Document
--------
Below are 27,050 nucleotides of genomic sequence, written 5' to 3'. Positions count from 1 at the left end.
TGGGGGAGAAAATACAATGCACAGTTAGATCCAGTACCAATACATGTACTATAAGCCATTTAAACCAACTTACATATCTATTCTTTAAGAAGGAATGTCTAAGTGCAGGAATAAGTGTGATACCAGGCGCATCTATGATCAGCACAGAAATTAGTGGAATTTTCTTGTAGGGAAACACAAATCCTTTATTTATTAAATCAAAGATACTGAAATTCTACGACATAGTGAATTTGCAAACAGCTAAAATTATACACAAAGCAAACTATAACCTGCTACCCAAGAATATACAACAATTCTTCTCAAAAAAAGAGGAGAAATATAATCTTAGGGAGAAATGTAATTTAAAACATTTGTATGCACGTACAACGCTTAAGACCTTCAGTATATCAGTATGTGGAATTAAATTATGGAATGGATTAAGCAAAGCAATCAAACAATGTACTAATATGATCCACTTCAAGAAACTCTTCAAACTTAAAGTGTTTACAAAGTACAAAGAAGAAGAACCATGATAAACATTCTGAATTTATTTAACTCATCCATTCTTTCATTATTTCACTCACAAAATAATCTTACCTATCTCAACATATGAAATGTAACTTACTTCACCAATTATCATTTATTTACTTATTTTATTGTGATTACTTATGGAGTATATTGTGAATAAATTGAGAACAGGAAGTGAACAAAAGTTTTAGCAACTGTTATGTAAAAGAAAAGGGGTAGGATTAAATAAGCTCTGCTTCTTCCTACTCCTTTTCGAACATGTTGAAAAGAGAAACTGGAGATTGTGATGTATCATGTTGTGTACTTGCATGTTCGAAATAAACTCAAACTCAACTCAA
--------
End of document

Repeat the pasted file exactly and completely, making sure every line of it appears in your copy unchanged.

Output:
Below are 27,050 nucleotides of genomic sequence, written 5' to 3'. Positions count from 1 at the left end.
TGGGGGAGAAAATACAATGCACAGTTAGATCCAGTACCAATACATGTACTATAAGCCATTTAAACCAACTTACATATCTATTCTTTAAGAAGGAATGTCTAAGTGCAGGAATAAGTGTGATACCAGGCGCATCTATGATCAGCACAGAAATTAGTGGAATTTTCTTGTAGGGAAACACAAATCCTTTATTTATTAAATCAAAGATACTGAAATTCTACGACATAGTGAATTTGCAAACAGCTAAAATTATACACAAAGCAAACTATAACCTGCTACCCAAGAATATACAACAATTCTTCTCAAAAAAAGAGGAGAAATATAATCTTAGGGAGAAATGTAATTTAAAACATTTGTATGCACGTACAACGCTTAAGACCTTCAGTATATCAGTATGTGGAATTAAATTATGGAATGGATTAAGCAAAGCAATCAAACAATGTACTAATATGATCCACTTCAAGAAACTCTTCAAACTTAAAGTGTTTACAAAGTACAAAGAAGAAGAACCATGATAAACATTCTGAATTTATTTAACTCATCCATTCTTTCATTATTTCACTCACAAAATAATCTTACCTATCTCAACATATGAAATGTAACTTACTTCACCAATTATCATTTATTTACTTATTTTATTGTGATTACTTATGGAGTATATTGTGAATAAATTGAGAACAGGAAGTGAACAAAAGTTTTAGCAACTGTTATGTAAAAGAAAAGGGGTAGGATTAAATAAGCTCTGCTTCTTCCTACTCCTTTTCGAACATGTTGAAAAGAGAAACTGGAGATTGTGATGTATCATGTTGTGTACTTGCATGTTCGAAATAAACTCAAACTCAACTCAA